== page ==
My mother-in-law, Ms. Larda, says all this hurricane stress has given her nerves and prostration, and worse. She also got gastronomical problems. “Hurricanes can cause more than one kind of wind, if you know what I mean,” she says to me, out the side of her mouth. She has had this problem before, and she […]

RESTAURANT INSIDER: Shula’s, sous chefs, decadent cuisine and more!

It seems hard to believe that we’re near the one-year mark following Hurricane Katrina. Nonetheless, life in the restaurant industry, as in our City, continues to be an ever-growing, shape-shifting, work in progress. Here’s the latest … Meat a Friend for Dinner Coach Don Shula’s namesake steakhouse, above, is open in the JW Marriott on […]

TABLE TALK: New restaurants along and near the Avenue.

We came back to New Orleans last fall, after months away, ready for a table at Galatoire’s, a dozen raw oysters at Casamento’s and a snowball at Hansen’s. While we longed for old favorites, a few brave restaurateurs opened ambitious places that steered clear of the familiar. If we’re ever forced to take another extended […]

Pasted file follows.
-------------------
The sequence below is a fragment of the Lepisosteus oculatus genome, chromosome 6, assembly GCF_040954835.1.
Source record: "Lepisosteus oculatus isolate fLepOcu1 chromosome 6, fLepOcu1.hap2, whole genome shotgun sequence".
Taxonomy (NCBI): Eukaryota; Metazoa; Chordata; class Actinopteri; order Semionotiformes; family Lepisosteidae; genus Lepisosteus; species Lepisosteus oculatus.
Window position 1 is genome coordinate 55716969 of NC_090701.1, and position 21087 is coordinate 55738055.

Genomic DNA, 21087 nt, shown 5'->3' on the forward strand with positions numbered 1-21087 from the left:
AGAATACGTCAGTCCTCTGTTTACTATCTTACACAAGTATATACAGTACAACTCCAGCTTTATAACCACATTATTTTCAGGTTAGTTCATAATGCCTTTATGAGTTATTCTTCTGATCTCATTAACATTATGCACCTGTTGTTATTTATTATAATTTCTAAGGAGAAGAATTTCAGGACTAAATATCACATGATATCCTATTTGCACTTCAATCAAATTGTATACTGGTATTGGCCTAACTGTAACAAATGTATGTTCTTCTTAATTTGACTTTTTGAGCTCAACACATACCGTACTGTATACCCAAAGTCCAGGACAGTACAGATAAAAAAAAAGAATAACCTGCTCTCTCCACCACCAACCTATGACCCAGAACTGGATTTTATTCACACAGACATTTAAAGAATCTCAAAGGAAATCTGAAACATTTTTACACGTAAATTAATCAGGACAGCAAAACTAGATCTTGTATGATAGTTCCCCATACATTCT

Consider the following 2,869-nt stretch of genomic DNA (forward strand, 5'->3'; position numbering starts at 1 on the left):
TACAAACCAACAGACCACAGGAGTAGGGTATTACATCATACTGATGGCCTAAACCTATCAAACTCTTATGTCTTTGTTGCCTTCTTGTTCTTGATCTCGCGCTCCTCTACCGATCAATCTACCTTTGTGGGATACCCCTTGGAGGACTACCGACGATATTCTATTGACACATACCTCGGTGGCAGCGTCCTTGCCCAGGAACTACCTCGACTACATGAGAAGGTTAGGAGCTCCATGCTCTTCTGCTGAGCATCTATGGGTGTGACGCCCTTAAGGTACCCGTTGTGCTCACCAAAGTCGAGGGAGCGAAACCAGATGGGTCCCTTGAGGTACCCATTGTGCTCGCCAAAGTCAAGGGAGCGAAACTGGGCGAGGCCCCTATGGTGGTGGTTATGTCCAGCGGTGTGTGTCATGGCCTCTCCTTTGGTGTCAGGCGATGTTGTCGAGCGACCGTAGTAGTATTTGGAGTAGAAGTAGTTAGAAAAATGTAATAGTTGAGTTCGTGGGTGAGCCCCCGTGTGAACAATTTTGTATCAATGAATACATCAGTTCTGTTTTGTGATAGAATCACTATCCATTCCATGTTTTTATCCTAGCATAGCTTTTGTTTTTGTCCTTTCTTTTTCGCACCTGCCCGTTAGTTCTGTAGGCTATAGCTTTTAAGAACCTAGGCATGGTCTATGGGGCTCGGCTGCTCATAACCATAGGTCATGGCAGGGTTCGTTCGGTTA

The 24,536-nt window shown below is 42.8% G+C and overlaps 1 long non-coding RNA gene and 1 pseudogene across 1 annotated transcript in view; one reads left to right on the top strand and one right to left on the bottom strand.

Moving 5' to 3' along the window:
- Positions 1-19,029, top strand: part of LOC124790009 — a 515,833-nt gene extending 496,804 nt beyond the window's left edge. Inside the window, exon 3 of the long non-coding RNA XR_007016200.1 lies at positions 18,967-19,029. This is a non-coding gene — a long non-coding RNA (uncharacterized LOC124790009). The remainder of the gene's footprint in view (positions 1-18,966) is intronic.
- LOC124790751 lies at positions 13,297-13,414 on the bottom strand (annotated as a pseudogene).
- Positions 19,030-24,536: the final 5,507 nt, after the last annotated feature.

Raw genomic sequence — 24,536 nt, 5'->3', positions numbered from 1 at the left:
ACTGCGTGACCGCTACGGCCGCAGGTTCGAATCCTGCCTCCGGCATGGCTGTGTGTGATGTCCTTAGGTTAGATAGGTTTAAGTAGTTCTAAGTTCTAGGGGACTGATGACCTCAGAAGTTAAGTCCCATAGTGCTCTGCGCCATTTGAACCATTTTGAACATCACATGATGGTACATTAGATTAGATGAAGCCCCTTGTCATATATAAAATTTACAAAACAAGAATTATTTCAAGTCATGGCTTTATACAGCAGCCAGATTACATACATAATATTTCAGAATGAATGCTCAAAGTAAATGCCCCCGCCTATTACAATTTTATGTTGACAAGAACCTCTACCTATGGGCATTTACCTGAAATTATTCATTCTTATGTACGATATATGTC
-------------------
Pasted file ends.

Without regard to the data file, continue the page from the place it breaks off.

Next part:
RECIPE OF THE WEEK: Chill out with cool dishes for a hot month.

August has many childhood memories for me, and all of them are hot. It was the month my mother and I came down on the train from Memphis every year to visit my grandmother in Good Hope. The oil industry has long since chased out the residents, but for many years, about 200 people inhabited […]

ERROL LABORDE: WHATEVER HAPPENED TO THE GREAT POLITICAL SPEECH?

Crises and decades pass and our lore still hasn’t drifted too far from Evangeline and Huey Long, especially from the day that the two entwined. Long’s 1928 gubernatorial campaign speech, delivered beneath the spread of the Evangeline Oak in St. Martinville, still stands out, to me, as the best Louisiana political speech ever. A year […]

HOME: COMING BACK BETTER

Hurricane Katrina was not kind to the Lakefront home of Char and Mark Schroeder. Like so many others in the area, the once pristine home ended up as part of Lake Katrina when the levees failed. For days, three feet of water covered everything in the one-story house. Mark, (Mark Schroeder Architect, AIA) admits to […]

3090: BE NEAR THY BEER – A guide to where to do the brew